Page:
And topical gel that blocks the receptor for a metabolic byproduct called succinate treats disease of the gums suppressing inflammation and changing the composition of bacteria in the mouth, according to a new study led by researchers at the NYU School of Dentistry and published in “Cell Reports.”
The research, carried out in mice with human cells and plaque samples, lays the groundwork for a treatment non-invasive of gum disease that people could apply at home to prevent or treat.
Gum disease, also known as periodontal disease, is one of the most common inflammatory diseases, affecting almost half of adults aged 30 and over.
It is characterized by three components: inflammation, a imbalance of bacteriaias healthy and unhealthy in the mouth, and the bone destruction and the structures that support the teeth.
“No current treatment for gum disease simultaneously reduces inflammation, limits disruption of the oral microbiome, and prevents bone loss. There is a urgent public health need of more specific and effective treatments for this common disease”, explains Yuqi Guo, co-first author of the study.
Previous research has linked increased levels of succinate – a molecule produced during metabolism – to gum disease, and higher levels of succinate are associated with higher levels of inflammation. Guo and colleagues at NYU Dentistry also discovered in 2017 that elevated levels of succinate activate the succinate receptor and stimulate bone loss. These findings made the succinate receptor an attractive target for counteracting inflammation and bone loss, and potentially stopping gum disease in its tracks.
The researchers began by examining dental plaque samples from humans and blood samples from mice. Using metabolomics analysis, they found that succinate levels were higher in people and mice with gum disease than in those with healthy gums, confirming earlier findings.
They also saw that the succinate receptor was expressed in the gums of humans and mice. To test the relationship between the succinate receptor and components of gum disease, they genetically altered mice to inactivate, or “delete,” the succinate receptor.
In the “knockout” mice with gum disease, the researchers measured lower levels of inflammation in both the gum tissue and blood, as well as less bone loss. They also found different bacteria in their mouths: The mice with gum disease had a greater imbalance of bacteria than the “knockout” mice.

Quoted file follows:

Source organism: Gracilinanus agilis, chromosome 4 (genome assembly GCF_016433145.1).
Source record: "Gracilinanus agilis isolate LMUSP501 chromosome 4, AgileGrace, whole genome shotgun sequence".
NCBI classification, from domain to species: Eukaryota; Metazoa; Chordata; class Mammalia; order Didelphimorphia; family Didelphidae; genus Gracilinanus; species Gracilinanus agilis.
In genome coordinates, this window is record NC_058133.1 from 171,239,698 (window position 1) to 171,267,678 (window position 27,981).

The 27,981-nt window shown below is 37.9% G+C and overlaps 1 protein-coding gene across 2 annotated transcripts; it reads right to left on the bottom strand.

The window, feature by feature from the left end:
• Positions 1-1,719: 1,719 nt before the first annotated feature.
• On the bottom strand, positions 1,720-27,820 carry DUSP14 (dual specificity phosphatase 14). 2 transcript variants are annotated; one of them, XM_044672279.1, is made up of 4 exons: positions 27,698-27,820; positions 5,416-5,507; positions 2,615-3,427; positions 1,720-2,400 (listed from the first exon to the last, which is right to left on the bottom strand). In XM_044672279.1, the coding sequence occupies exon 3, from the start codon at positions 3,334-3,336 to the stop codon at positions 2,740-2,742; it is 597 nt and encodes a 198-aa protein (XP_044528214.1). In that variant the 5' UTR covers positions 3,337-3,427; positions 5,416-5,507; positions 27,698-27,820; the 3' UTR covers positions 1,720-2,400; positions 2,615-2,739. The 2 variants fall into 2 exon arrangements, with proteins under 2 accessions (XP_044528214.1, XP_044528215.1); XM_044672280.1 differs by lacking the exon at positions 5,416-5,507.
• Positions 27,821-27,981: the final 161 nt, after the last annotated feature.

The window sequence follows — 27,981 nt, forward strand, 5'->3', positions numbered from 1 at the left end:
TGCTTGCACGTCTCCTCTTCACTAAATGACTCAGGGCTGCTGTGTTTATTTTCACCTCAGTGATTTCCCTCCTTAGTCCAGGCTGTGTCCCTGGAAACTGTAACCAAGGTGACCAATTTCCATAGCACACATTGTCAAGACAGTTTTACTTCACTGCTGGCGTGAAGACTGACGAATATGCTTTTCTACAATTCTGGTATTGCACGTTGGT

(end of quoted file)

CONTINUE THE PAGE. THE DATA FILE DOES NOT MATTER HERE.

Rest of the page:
This held true when the researchers gave additional succinate to both types of mice, which worsened the gum disease in the normal mice; however, the “knockout” mice were protected against inflammation, increased unhealthy bacteria, and bone loss.
“Mice without active succinate receptors were more resistant to disease,” says Fangxi Xu, co-first author of the study. “Although we already knew there was some connection between succinate and gum disease, we now have stronger evidence that elevated succinate and the succinate receptor are the main drivers of the disease.”
The gel reduced local and systemic inflammation and bone loss within days
To see if blocking the succinate receptor could improve gum disease, the researchers developed a gel formulation of a small compound that targets the succinate receptor and prevents it from being activated. In laboratory studies with human gum cells, the compound reduced inflammation and processes that lead to bone loss.
The compound was then applied as a topical gel to the gums of mice with gum disease, reducing local and systemic inflammation and bone loss within days. In one test, the researchers applied the gel to the gums of mice with gum disease every other day for four weeks, which reduced your bone loss in half compared to mice that did not receive the gel.
The gel-treated mice also experienced significant changes in the community of bacteria in their mouths. Specifically, bacteria from the Bacteroidetes family – which includes pathogens known to be dominant in gum disease – were reduced in those treated with the gel.